Good, Better, Best

Could I have used the word “practice” just a few more times in that last post? Still, I’m sticking with the general theory, maybe just need to find a different word for “the practice,” ie. the noun.
One more tiny addition to the theory … with practice, there’s an expectation that you improve. That’s not always the case, though, is it. Sometimes, instead, all you figure out is what does or does not interest you. We’ll all always be better at practicing what interests us. That’s why it’s good to try things out. Because you never know till you do it. Interests change.

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Got a kick out of reading Amy Jones’s blog, which she shapes like lists. It totally late-night cracked me up. And made me go … ugh, I’m so damn serious. Lighten up already. Such a light-hearted thing to think, I know. It’s sort of like that voice in your head saying, stop being so self-critical! Um … okay.
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Pickle Me This tweeted a link to an absolutely eviscerating review of Yann Martel’s new novel Beatrice and Virgil. I read it and cringed with sympathy for Mr. Martel, though I haven’t read his book, and therefore cannot claim with any authority that it is not exactly as terrible as the reviewer thinks (“Worst Book of the Decade” was his headline, actually). It sounds, from the interviews I’ve read, like Mr. Martel suffered a serious case of writer’s block after the runaway success–critical and popular–of Life of Pi (which I did read, and truly enjoyed). Two years writing an essay on the Holocaust. Grim meeting with international team of editors who tell him to toss everything out and try again. Pots of money at stake. Doesn’t sound like a recipe for easy creation. Sometimes it’s easier to make stuff in the margins. It’s all about expectations–the ones we put on ourselves, and the ones we perceive others want us to live up to. Maybe writers/artists could benefit from whatever sports psychology the Canadian Olympic team used in the lead-up to Vancouver. It’s not just about what to do after achieving success, but about not being afraid to fail while seeking success. Well, and not being afraid to succeed, though that sounds odd. Who wouldn’t want to succeed? Quite a lot of us, I’m guessing. It’s like in Anabaptism, where you choose to get baptized as an adult, and then “go and sin no more.” Uh. Tall order. You could see how it would be nice to believe in a little weekly Catholic confession instead. Or how you might put off baptism till you’re at death’s door, just to be sure. Perfection. It’s not all it’s cracked up to be.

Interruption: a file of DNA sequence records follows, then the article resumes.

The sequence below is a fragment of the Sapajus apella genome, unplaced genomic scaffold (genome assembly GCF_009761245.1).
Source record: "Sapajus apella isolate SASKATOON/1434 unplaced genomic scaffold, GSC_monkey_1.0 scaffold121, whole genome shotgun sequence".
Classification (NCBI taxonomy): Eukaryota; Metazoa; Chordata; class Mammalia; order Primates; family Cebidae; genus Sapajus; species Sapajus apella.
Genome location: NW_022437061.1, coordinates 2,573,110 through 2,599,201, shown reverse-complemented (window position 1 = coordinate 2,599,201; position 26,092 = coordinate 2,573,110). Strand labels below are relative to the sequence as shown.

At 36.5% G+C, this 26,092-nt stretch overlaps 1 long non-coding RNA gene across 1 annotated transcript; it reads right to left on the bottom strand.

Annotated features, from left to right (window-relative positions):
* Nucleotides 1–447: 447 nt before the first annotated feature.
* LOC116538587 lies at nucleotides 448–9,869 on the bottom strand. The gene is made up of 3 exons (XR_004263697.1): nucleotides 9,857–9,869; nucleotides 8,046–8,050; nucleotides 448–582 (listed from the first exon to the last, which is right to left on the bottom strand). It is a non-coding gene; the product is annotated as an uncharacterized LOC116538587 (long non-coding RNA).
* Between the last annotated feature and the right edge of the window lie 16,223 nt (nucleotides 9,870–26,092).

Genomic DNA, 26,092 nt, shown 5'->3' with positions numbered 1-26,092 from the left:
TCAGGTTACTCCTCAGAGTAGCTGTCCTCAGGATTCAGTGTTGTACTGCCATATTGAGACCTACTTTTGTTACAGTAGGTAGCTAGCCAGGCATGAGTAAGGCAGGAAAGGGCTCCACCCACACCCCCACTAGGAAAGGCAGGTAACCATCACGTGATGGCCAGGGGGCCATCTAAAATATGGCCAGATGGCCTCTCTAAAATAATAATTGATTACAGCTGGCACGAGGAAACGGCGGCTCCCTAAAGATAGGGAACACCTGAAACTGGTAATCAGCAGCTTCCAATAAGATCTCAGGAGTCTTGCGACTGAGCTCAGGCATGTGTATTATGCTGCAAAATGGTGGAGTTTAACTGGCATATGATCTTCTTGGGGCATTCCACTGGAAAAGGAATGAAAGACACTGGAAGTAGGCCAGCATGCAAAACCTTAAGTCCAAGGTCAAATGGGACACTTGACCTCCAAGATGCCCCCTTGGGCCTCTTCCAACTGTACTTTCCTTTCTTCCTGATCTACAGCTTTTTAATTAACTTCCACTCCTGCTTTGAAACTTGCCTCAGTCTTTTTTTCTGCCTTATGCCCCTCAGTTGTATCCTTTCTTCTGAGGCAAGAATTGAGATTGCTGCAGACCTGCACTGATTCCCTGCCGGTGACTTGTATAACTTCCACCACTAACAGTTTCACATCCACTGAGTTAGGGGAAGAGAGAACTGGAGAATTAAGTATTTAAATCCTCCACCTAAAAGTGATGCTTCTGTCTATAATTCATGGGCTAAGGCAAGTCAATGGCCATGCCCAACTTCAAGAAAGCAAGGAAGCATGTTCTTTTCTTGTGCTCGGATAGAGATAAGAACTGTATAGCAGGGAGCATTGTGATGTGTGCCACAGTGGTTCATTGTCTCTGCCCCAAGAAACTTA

Practice, practice, practice.
This is a little rhyme my mom used to say: “Good, better, best. Never let it rest, till the good is the better and the better is the best.” That might be about practice AND perfection. Oh, and about remembering a grammatical point, but I’m always looking out for the metaphor.
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I’m rambling. It’s because I have to write two new columns this morning. And now I shall. And now my computer crashed. And now I’m working on a new computer. It’s just one of those mornings. Not sure what I’m practicing but good writing ain’t it.
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PS That’s a totally random recent photo of AppleApple’s hair. I took the picture in order to convince her that it did, in fact, require tending. Whenever I mention picking out her hair (we don’t brush those curls, we pick them), she goes into spasms: “Who cares what my hair looks like? I don’t care! Why do you care?” And I say, okay, why do I care? And sometimes we decide that it’s fine as is, and we neither of us will be overly vain or focused on appearances. And other times … well, I resort to desperate measures. Because it turns out that I do care that she not enter the world looking like the neglected homeless child of a crazy woman. And even she had to admit, upon viewing this photo, that something needed to be done.
Practice
Photo Day

3 Comments

  1. Oh…I see you covered the “practice makes perefect” thing. Oops. Guess I should read your posts starting with the most recent…

    Reply
  2. Actually, I think you commented on the previous post at precisely the same moment that I was writing this one. So you couldn’t have read it first. We were having similar thoughts at the same time. Something about great minds … 🙂

    Reply
  3. Oh, I had one of those neglected children, based on the appearance of her hair. What did the trick was connecting her Intense Desire for Pierced Ears with the idea that pierced ears required care and so, one could demonstrate one’s ability to care for one’s body by tending one’s mane. And it was a miracle.

    Reply

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